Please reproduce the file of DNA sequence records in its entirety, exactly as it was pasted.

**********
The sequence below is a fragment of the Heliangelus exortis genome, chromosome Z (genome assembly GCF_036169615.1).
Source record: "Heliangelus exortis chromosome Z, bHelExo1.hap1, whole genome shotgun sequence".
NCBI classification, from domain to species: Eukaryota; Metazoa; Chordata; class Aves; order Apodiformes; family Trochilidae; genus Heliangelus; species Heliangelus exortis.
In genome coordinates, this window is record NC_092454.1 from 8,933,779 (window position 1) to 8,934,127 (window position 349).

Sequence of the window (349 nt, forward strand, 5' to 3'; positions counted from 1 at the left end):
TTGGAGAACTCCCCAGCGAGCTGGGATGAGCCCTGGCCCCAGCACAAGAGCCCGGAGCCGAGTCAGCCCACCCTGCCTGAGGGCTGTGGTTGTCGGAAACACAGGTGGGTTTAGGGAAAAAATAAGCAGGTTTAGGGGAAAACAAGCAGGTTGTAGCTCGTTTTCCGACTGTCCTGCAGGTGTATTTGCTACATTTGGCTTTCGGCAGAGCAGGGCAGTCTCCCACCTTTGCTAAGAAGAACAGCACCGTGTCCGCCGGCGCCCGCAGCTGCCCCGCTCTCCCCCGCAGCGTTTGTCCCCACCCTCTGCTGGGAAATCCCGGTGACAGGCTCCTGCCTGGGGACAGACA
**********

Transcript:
The sequence below is a fragment of the Heliangelus exortis genome, chromosome Z (genome assembly GCF_036169615.1).
Source record: "Heliangelus exortis chromosome Z, bHelExo1.hap1, whole genome shotgun sequence".
NCBI classification, from domain to species: Eukaryota; Metazoa; Chordata; class Aves; order Apodiformes; family Trochilidae; genus Heliangelus; species Heliangelus exortis.
In genome coordinates, this window is record NC_092454.1 from 8,933,779 (window position 1) to 8,934,127 (window position 349).

Sequence of the window (349 nt, forward strand, 5' to 3'; positions counted from 1 at the left end):
TTGGAGAACTCCCCAGCGAGCTGGGATGAGCCCTGGCCCCAGCACAAGAGCCCGGAGCCGAGTCAGCCCACCCTGCCTGAGGGCTGTGGTTGTCGGAAACACAGGTGGGTTTAGGGAAAAAATAAGCAGGTTTAGGGGAAAACAAGCAGGTTGTAGCTCGTTTTCCGACTGTCCTGCAGGTGTATTTGCTACATTTGGCTTTCGGCAGAGCAGGGCAGTCTCCCACCTTTGCTAAGAAGAACAGCACCGTGTCCGCCGGCGCCCGCAGCTGCCCCGCTCTCCCCCGCAGCGTTTGTCCCCACCCTCTGCTGGGAAATCCCGGTGACAGGCTCCTGCCTGGGGACAGACA